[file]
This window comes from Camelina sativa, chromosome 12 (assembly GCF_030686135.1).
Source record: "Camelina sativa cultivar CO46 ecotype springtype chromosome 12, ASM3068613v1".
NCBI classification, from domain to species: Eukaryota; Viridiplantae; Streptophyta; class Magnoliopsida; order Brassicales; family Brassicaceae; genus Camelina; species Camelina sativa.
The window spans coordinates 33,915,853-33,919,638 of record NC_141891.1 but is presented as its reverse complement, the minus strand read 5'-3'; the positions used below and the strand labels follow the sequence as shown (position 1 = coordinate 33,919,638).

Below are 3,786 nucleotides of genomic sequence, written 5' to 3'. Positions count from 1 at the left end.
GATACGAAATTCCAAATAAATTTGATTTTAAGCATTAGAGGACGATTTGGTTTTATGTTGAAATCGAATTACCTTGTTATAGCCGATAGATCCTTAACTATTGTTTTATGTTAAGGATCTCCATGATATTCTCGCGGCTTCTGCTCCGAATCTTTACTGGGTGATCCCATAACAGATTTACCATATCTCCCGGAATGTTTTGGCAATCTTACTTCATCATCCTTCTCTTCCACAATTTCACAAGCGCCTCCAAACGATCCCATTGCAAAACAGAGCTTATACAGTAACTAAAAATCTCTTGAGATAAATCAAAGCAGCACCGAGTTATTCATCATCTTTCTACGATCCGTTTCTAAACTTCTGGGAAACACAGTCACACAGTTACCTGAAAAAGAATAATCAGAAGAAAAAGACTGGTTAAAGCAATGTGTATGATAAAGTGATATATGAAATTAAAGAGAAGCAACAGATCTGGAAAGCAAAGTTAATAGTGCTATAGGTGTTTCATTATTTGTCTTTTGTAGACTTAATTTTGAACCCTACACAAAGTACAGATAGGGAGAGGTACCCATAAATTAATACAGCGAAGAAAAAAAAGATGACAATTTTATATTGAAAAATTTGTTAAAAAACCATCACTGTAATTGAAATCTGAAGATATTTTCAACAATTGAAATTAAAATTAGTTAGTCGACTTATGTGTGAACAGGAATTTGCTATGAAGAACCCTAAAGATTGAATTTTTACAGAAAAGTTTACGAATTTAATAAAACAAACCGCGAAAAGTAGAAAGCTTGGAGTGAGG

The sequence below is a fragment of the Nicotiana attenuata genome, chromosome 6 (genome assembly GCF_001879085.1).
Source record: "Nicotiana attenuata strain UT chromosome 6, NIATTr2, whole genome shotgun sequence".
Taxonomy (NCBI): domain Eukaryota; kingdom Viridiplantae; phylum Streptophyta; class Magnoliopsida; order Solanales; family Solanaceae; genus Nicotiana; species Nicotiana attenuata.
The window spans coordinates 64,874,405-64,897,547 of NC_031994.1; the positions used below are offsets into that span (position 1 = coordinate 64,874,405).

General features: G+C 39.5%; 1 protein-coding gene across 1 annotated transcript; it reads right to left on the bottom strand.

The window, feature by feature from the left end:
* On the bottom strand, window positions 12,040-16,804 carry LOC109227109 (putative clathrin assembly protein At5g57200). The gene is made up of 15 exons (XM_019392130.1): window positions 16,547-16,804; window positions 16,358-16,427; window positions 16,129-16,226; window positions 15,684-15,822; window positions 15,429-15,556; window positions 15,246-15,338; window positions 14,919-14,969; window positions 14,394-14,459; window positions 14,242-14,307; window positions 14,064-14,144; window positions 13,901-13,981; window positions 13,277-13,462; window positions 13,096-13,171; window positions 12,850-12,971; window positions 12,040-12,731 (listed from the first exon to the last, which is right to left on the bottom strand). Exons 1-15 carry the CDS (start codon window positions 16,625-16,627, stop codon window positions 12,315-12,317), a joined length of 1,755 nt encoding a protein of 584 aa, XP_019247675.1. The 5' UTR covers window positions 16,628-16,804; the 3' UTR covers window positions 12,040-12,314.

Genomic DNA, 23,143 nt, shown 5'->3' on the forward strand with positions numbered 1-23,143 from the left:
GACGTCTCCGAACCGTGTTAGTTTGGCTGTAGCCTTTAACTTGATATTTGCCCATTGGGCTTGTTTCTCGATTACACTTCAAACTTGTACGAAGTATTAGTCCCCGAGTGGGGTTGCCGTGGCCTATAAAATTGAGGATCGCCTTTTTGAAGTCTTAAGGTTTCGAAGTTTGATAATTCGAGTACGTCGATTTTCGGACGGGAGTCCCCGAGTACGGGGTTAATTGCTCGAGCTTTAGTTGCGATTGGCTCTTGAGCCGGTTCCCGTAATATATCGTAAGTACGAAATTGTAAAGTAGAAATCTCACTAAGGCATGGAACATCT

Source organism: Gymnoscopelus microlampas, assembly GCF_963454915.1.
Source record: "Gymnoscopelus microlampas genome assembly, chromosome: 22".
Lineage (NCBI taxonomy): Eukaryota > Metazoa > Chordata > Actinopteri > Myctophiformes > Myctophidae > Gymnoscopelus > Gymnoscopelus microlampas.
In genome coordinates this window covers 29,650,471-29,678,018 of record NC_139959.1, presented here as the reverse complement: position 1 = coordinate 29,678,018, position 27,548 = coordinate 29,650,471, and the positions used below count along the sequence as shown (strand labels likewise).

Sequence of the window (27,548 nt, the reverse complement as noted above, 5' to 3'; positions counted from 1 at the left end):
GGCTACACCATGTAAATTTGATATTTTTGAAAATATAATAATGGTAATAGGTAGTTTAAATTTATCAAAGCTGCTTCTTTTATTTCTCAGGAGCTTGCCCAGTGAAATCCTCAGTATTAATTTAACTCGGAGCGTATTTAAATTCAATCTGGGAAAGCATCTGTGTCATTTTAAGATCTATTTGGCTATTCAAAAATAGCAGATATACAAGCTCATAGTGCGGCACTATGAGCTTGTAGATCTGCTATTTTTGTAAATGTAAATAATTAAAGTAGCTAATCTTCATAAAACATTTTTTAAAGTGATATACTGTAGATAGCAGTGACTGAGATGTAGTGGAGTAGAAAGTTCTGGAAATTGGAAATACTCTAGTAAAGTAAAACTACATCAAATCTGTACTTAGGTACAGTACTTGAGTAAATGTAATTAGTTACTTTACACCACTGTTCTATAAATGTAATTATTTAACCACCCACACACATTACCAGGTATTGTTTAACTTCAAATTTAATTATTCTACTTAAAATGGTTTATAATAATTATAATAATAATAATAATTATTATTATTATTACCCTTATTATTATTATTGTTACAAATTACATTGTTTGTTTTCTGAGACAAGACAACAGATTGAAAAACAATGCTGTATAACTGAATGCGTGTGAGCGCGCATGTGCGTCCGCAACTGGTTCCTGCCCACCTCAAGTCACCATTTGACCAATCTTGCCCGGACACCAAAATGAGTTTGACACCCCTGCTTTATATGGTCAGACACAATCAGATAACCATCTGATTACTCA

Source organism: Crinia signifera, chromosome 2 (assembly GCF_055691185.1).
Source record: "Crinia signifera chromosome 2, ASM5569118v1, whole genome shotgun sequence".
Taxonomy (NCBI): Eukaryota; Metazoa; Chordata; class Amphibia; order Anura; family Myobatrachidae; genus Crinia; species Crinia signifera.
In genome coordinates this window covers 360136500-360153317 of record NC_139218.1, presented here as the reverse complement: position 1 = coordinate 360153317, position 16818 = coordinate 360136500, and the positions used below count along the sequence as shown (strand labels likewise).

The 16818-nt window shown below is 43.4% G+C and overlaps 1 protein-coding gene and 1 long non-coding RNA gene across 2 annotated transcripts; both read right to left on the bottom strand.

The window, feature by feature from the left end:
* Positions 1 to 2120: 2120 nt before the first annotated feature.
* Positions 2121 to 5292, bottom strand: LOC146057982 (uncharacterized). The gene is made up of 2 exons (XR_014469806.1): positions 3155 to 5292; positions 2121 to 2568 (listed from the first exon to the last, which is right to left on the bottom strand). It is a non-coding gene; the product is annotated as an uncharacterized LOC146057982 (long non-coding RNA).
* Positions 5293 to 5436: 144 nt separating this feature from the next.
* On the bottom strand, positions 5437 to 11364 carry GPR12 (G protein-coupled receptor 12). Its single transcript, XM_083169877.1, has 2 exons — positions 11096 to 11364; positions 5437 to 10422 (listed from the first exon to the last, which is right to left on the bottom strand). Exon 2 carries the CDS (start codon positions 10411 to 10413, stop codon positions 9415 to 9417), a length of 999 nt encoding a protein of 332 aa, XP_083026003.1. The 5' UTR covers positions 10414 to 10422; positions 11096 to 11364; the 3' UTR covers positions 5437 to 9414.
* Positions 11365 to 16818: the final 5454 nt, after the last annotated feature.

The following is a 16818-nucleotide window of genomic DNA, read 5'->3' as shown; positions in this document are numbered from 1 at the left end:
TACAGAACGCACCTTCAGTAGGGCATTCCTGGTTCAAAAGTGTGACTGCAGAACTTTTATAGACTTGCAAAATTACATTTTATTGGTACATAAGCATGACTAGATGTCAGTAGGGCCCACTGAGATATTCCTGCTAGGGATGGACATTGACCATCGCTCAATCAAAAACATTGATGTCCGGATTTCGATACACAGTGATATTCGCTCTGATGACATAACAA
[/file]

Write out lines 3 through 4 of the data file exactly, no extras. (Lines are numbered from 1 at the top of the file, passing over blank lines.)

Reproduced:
NCBI classification, from domain to species: Eukaryota; Viridiplantae; Streptophyta; class Magnoliopsida; order Brassicales; family Brassicaceae; genus Camelina; species Camelina sativa.
The window spans coordinates 33,915,853-33,919,638 of record NC_141891.1 but is presented as its reverse complement, the minus strand read 5'-3'; the positions used below and the strand labels follow the sequence as shown (position 1 = coordinate 33,919,638).